Each coming in to the edge of dry-dock,
And then, underneath, the long drawing back,
Leaving the minor clatter of shellshock....

It's day. The wind's up. The ocean's gambling
With light. The dice thrown, the game is running
Away with itself in runnels and creases -

The long cliffhangers, just as they strengthen
Their hold on the surface, break and capsize
Into the sinking spools and renewals

Of things getting ready only to be things.

Here, a small quiet moment on the rocky shores of Lake Travis, near Austin, Texas. Forty years of so ago, I sometimes went to a little cabin there to study and to write. The poem was written then, when I should have been studying. It was published in The Green Tricycle in 1999.


the midwinter lake
heaves and rustles
like some great animal
in the gathering dark

under pins of
white and yellow light
crickets chip
the soft stone of night

smoke and scents
of campfires rise

falls with the sun

From Elegy For The Departure, a book of poetry and parables by Polish poet Zbigniew Herbert, this poem on the politics of crucifixion. A fervent and public anti-communist voice during his country's occupation by the Soviet Union, Herbert was familiar with show trials.

On the Margin of the Trial

Sanhedrin's court was not open during the night
blackness was needed by the imagination
it was in flagrant contradiction of normal practice

it is improbably
that the holiday of Passover was violated
because of a not very dangerous Galilean
the agreement of opinion of traditional antagonist -
Sadducees and Pharisees - is suspicious

it was for Caiaphas to carry out the interrogation
ius gladii was in the hands of the Romans
therefore why call on shadows
and a crowd roaring Free Barabbas

the whole affair it seems was played out between officials
pale Pilate and he terarch Herod
and impeccable administrative procedure
but who could ever succeed in making a drama out of this

hence the scenery of frightened bearded men
and the mob going up to a mountain named
for a skull

it might have been gray
without passions

Though we've featured her poems before, and will again in this issue, Jane Roken isn't just a poet. Here's evidence of her other talents.

Photo by Jane Roken

Photo by Jane Roken

Photo by Jane Roken

And here's another quiet moment from me, also published in The Green Tricycle. This one appeared in 2003. The Green Tricycle is another former publication of Cayuse Press that is greatly missed.

The poem also appears in my book, Seven Beats a Second



hot breath

      of skin
        on skin


like the bite
of a velvet adder



to the touch

to the smoldering

of midnight

From her book Of Gravity & Angels, Jane Hirshfield tells us about her horse.


My mare, when she was in heat,
would travel the fenceline for hours,
wearing the impatience
in her feet into the ground.

Not a stallion for miles, I'd assure her,
give it up.

She'd widen her nostrils,
sieve the wind for news, be moving again,
her underbelly darkened with sweat,
then stop at the gate a moment, wait
to see what I might do.
Oh, I knew
how it was for her, easily
recognized myself in that wide lust:
came to stand in the pasture
just to see how it played.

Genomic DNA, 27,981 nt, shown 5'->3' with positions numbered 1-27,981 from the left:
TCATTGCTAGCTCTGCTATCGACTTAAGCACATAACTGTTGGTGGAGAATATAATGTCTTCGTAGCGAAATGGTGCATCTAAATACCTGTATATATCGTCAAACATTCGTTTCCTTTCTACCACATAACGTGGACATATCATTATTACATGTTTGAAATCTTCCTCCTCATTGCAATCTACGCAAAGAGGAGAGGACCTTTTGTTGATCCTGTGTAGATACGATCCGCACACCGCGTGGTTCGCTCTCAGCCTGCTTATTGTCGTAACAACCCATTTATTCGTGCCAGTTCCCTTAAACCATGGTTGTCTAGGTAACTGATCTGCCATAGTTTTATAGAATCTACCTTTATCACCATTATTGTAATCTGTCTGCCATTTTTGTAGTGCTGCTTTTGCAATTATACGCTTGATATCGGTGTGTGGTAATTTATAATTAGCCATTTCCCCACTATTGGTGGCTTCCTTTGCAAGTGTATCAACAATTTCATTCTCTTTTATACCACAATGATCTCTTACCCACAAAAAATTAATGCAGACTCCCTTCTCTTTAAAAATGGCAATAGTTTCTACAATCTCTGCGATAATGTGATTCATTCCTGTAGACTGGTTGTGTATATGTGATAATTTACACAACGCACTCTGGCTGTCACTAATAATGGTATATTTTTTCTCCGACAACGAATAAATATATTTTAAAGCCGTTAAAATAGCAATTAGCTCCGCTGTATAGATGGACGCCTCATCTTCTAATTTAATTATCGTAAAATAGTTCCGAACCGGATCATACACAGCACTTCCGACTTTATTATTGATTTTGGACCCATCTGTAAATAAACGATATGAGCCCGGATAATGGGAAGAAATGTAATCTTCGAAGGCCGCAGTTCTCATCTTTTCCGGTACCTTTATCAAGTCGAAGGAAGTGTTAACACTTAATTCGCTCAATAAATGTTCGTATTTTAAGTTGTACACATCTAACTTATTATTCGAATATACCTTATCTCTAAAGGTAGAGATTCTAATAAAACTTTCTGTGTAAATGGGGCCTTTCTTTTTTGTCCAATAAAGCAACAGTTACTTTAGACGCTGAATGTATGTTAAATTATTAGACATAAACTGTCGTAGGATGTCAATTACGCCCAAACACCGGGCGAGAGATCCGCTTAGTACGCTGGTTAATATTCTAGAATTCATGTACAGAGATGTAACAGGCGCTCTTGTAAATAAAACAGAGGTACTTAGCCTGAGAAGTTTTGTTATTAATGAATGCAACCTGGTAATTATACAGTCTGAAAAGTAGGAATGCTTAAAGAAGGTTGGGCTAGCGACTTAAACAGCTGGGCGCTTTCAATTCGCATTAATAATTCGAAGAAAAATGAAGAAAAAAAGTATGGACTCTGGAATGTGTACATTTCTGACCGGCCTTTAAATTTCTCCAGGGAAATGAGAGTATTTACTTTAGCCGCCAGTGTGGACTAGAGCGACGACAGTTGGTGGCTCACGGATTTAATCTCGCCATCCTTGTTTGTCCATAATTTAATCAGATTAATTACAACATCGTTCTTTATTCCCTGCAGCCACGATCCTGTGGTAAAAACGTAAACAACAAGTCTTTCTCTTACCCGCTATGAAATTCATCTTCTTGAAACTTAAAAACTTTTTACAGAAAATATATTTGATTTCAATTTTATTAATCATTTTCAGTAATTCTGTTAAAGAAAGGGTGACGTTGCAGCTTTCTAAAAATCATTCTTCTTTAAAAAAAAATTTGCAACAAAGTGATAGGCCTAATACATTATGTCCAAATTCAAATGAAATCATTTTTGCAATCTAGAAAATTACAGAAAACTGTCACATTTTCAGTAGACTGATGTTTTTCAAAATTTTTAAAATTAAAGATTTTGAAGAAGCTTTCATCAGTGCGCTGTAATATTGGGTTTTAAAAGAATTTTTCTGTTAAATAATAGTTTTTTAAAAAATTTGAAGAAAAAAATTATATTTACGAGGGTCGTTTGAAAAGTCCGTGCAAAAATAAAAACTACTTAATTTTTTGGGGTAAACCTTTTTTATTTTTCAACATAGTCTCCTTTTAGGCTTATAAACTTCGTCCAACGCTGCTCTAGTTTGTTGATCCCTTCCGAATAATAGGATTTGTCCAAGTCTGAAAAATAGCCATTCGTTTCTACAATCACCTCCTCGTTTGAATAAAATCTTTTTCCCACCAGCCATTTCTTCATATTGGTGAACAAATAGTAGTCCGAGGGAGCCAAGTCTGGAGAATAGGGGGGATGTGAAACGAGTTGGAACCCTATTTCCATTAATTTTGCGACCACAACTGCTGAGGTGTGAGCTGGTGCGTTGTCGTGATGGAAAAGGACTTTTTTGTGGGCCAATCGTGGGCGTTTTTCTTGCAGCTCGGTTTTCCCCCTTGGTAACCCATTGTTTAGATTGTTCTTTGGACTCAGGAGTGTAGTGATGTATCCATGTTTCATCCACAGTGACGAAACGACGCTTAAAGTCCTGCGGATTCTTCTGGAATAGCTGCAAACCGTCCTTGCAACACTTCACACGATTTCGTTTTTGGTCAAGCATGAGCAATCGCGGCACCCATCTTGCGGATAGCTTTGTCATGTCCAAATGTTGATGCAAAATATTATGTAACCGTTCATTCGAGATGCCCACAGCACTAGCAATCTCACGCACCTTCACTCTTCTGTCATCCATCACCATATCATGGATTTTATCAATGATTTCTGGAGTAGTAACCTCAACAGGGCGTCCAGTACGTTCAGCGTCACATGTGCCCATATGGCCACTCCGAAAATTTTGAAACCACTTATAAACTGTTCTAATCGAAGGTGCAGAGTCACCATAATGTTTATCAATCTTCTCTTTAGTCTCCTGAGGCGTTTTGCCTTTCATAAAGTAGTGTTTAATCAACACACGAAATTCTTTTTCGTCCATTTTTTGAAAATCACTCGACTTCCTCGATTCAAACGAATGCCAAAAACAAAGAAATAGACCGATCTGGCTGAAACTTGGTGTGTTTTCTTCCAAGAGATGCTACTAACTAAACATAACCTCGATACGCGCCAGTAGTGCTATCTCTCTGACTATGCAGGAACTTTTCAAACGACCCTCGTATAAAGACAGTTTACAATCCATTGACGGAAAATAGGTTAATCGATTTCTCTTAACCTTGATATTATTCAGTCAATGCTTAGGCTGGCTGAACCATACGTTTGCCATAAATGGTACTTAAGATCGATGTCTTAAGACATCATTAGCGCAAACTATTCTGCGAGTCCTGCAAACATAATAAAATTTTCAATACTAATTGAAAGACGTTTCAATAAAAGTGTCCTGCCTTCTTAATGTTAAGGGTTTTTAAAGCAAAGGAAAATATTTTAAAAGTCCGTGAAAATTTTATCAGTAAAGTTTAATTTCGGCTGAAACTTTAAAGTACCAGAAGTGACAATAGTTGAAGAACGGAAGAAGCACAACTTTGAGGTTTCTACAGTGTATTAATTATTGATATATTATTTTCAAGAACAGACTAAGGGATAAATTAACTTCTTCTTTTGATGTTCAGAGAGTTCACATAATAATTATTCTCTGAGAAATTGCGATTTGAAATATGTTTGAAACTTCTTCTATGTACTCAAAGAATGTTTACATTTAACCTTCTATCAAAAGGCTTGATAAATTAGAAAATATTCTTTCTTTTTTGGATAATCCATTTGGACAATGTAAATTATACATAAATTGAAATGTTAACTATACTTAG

Offered a hand, a bucket of grain -
a minute's distraction from passion
the most I gave.

Then she'd return to what burned her:
the fence, the fence,
so hoping I might see, might let her free.
I'd envy her then,
to be so restlessly sure
of heat, and need, and what it takes
to feed the wanting that we are -

only a gap to open
the width of a mare,
the rest would take care of itself.
Surely, surely I knew that,
who had the power of bucket
and bridle -
she would beseech me, sidle up,
be gone, as life is short,
But desire, desire is long.

And now, a couple of new poems from frequent contributor Don Schaeffer.

Memory as Hologram

The past is a story
told by someone else.

My life is a string
of the present.

Sometimes I have
the tools of speech and hand.

Sometimes I wander through the present
listening and watching like a ghost.


He has to wake up
by six in his memory
to a warm breakfast.
There will be
an hour in the cold
waiting for the full
heat of dawn before
he can arrive amid the
false friends and pretensions
of the day.

Now there isn't much
he has to do and the
memory of swimming in a
sea of ambition and fellowship
has dulled. The hallway
is a long journey.
Tiny step followed by
pause to catch breath
follows tiny step.
He clings to the walking aid.
And when I look into his face
as I pass him, all I can see
is patience.

This seems to be the week for golden oldies (perhaps because my new stuff is not so golden), so here are two other sort poems written forty or so years ago. At the time of their writing, I was a frequently intoxicated American soldier living in an air conditioned American enclave far out on the West Pakistan frontier, within sight of the Hindu Kush.

Both poems were finally published in 2001, the first in Hawkwind and the second in Experimentia.

blackout at the oasis

listen now....

it's quiet

the sound of a thousand air conditioners suddenly stilled
and our island is one with the desert-blowing night

summer night at the end of the world

platt kerplatt kerplatt
tennis ball sounds far lit court
drunker than I thought

Now, Audre Lorde, from her book The Marvelous Arithmetics of Distance speaks to us of perception.

Syracuse Airport